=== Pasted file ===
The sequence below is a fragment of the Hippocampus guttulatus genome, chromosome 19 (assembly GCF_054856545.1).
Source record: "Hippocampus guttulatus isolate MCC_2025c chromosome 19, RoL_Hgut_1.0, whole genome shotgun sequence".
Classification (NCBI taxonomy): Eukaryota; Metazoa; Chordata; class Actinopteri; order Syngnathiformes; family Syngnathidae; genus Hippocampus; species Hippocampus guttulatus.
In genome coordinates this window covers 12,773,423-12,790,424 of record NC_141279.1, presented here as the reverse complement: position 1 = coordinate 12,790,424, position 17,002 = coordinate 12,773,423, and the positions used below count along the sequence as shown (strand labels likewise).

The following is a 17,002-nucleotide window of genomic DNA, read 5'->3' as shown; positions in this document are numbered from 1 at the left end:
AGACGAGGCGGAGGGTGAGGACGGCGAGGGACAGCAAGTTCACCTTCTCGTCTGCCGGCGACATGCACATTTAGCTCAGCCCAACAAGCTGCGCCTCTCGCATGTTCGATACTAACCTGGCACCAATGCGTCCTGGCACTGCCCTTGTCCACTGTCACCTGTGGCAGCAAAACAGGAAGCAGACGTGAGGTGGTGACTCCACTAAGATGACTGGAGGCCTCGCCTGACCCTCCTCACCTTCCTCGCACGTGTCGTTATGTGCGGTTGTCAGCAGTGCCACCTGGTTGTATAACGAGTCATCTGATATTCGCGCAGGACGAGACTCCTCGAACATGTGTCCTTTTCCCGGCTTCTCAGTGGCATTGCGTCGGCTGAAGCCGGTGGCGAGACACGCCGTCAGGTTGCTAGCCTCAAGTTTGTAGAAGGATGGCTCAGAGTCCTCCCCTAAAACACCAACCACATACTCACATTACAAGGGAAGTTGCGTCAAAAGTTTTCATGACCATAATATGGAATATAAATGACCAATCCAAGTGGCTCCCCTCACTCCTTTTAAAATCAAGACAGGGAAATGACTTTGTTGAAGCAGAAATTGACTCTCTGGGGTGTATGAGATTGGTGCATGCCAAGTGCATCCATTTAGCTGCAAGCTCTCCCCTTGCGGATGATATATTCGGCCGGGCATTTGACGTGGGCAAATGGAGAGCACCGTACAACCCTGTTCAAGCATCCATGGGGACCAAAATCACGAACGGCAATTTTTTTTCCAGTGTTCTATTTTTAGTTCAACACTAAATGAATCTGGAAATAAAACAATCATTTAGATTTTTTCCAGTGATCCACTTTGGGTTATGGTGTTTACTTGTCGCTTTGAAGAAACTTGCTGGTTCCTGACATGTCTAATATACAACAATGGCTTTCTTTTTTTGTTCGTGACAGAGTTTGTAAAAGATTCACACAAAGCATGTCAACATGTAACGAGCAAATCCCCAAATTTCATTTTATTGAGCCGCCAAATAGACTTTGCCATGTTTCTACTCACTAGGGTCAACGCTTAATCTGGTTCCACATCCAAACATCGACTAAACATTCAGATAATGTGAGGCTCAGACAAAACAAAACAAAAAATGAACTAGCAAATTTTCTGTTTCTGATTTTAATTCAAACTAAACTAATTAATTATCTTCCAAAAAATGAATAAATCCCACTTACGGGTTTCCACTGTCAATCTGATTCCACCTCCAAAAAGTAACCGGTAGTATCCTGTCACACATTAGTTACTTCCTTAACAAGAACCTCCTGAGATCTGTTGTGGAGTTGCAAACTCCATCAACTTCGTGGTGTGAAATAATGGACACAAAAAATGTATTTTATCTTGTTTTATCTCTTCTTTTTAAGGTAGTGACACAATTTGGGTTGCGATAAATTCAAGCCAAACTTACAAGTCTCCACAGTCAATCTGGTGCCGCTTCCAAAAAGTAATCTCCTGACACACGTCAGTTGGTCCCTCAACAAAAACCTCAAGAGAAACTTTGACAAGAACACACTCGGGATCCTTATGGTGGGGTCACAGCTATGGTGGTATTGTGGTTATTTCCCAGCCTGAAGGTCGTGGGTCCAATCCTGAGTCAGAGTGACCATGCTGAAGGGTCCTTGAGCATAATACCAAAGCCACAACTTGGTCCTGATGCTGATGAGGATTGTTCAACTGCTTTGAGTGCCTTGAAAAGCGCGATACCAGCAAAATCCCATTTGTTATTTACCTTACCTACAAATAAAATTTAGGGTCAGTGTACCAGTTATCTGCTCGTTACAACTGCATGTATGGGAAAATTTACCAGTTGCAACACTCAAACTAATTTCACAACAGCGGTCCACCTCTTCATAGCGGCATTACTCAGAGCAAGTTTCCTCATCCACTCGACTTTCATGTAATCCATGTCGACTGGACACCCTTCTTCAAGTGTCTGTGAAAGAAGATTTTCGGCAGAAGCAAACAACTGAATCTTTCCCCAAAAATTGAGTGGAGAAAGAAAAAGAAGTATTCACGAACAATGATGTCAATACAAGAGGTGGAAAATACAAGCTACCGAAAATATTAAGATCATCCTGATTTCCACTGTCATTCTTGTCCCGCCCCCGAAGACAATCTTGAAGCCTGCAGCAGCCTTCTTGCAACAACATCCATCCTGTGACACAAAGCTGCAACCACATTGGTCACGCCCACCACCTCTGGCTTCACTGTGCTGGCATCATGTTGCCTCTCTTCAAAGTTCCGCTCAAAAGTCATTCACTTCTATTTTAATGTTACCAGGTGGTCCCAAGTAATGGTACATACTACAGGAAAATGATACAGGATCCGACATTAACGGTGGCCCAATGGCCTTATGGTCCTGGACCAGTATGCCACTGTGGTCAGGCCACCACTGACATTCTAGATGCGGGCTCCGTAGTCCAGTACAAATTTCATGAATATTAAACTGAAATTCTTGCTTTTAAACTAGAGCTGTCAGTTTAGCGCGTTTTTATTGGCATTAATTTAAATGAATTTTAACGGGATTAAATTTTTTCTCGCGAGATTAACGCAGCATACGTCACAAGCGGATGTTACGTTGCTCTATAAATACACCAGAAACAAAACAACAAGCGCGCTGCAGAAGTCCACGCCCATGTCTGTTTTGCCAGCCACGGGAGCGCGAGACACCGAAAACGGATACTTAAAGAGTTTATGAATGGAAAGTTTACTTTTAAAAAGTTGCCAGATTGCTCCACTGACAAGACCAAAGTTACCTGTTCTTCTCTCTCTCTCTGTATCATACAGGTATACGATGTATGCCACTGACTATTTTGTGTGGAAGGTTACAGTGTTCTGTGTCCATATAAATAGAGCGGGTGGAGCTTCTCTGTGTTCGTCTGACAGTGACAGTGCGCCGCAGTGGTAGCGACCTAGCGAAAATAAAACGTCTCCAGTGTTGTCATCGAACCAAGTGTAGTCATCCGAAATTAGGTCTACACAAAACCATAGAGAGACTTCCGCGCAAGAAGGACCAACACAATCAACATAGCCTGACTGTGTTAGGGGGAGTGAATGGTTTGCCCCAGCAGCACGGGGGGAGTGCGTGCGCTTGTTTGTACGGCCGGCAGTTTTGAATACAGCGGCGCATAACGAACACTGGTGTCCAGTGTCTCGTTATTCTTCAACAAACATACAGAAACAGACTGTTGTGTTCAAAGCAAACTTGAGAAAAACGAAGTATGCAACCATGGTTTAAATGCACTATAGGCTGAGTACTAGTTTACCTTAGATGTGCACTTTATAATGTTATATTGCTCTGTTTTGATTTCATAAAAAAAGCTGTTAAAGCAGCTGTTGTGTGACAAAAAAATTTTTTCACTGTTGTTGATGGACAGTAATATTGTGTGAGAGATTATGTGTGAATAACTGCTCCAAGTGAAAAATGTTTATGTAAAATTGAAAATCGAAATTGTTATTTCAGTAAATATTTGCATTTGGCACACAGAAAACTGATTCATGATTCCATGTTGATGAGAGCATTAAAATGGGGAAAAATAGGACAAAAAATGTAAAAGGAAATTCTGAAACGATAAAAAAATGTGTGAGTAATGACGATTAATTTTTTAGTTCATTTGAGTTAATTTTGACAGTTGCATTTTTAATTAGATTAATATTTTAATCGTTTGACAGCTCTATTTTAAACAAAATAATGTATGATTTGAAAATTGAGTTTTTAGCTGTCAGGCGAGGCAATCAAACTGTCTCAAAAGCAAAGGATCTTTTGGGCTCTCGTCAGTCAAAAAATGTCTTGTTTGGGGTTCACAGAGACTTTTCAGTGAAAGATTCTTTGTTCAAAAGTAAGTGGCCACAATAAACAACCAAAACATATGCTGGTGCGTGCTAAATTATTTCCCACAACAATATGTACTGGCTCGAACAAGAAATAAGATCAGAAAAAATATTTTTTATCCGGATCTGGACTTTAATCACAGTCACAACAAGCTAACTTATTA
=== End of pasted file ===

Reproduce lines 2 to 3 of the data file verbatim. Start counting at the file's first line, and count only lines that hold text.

Source record: "Hippocampus guttulatus isolate MCC_2025c chromosome 19, RoL_Hgut_1.0, whole genome shotgun sequence".
Classification (NCBI taxonomy): Eukaryota; Metazoa; Chordata; class Actinopteri; order Syngnathiformes; family Syngnathidae; genus Hippocampus; species Hippocampus guttulatus.